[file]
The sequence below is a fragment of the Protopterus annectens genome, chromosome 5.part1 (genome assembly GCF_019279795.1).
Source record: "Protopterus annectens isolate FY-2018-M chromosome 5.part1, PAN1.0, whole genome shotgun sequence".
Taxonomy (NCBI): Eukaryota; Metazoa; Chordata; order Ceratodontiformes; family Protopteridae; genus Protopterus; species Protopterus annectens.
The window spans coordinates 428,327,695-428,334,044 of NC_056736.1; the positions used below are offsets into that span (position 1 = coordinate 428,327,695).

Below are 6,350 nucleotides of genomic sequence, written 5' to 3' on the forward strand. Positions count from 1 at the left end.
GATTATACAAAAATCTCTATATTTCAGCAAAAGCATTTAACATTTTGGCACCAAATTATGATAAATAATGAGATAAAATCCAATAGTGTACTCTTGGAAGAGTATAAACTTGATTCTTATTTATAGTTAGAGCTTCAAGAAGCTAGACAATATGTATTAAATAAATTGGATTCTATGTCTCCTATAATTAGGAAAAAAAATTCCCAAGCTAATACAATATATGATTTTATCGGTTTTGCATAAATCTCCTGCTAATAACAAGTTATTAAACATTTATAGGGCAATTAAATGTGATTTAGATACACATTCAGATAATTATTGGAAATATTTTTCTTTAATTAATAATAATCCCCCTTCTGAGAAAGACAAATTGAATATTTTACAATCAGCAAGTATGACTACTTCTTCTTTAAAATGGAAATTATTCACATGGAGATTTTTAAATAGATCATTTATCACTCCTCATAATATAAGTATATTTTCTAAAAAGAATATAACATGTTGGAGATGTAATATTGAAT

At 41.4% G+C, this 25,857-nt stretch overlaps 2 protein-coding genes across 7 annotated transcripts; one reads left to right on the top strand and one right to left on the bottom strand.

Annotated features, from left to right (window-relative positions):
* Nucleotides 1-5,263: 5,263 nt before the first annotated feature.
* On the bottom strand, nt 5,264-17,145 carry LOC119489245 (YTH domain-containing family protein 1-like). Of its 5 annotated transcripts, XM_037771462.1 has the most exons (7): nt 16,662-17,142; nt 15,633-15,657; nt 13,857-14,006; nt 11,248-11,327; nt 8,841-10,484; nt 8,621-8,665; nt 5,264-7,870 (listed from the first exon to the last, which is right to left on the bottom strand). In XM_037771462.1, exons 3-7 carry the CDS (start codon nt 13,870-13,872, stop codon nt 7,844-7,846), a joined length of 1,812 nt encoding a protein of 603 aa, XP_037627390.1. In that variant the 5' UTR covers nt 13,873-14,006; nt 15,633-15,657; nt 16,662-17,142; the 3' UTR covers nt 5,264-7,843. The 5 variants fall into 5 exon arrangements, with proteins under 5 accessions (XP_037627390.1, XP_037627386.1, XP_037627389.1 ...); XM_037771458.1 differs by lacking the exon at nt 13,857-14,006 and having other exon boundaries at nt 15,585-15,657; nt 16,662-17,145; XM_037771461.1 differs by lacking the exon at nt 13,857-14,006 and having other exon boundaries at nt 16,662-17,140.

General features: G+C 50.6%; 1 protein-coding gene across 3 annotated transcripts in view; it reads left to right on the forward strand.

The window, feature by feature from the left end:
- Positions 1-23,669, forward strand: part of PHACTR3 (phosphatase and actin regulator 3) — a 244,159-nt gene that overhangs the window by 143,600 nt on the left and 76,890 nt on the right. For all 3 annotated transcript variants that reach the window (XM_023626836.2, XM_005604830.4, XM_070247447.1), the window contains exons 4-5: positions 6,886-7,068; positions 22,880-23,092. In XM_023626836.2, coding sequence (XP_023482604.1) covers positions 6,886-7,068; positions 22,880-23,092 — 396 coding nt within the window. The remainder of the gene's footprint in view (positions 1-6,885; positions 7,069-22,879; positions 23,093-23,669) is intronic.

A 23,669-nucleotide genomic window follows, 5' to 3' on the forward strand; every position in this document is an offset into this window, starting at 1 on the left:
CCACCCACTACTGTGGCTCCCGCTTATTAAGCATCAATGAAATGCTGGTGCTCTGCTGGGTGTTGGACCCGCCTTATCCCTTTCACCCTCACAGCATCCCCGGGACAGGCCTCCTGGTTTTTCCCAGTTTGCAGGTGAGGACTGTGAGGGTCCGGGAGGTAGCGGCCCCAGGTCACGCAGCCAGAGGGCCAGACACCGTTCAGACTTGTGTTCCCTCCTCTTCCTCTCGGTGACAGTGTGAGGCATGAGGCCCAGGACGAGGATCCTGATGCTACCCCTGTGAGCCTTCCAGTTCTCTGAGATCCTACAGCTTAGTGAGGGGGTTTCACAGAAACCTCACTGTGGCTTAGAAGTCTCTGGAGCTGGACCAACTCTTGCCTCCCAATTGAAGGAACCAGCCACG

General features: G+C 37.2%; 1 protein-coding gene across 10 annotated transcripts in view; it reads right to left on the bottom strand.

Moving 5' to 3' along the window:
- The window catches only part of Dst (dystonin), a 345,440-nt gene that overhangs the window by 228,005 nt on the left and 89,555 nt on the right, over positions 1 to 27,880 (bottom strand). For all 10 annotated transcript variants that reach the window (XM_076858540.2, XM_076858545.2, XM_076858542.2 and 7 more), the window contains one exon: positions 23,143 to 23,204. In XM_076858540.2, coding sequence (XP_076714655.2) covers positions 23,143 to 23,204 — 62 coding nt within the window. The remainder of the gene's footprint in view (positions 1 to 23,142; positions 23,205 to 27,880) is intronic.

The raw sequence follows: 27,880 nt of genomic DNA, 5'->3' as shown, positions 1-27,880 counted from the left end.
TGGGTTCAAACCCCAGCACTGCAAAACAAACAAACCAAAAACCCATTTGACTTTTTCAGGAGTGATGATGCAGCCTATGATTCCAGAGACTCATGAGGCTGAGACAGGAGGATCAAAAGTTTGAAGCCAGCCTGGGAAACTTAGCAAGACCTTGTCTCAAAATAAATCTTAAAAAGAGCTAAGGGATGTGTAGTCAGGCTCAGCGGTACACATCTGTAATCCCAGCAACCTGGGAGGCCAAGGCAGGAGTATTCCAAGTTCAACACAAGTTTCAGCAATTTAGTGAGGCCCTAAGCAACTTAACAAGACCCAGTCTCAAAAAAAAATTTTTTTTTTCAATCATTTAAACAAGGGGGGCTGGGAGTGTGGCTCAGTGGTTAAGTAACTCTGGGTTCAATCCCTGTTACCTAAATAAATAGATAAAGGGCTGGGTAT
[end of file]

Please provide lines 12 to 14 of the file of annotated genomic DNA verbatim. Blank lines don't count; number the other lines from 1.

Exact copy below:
The window, feature by feature from the left end:
- Positions 1-23,669, forward strand: part of PHACTR3 (phosphatase and actin regulator 3) — a 244,159-nt gene that overhangs the window by 143,600 nt on the left and 76,890 nt on the right. For all 3 annotated transcript variants that reach the window (XM_023626836.2, XM_005604830.4, XM_070247447.1), the window contains exons 4-5: positions 6,886-7,068; positions 22,880-23,092. In XM_023626836.2, coding sequence (XP_023482604.1) covers positions 6,886-7,068; positions 22,880-23,092 — 396 coding nt within the window. The remainder of the gene's footprint in view (positions 1-6,885; positions 7,069-22,879; positions 23,093-23,669) is intronic.

A 23,669-nucleotide genomic window follows, 5' to 3' on the forward strand; every position in this document is an offset into this window, starting at 1 on the left: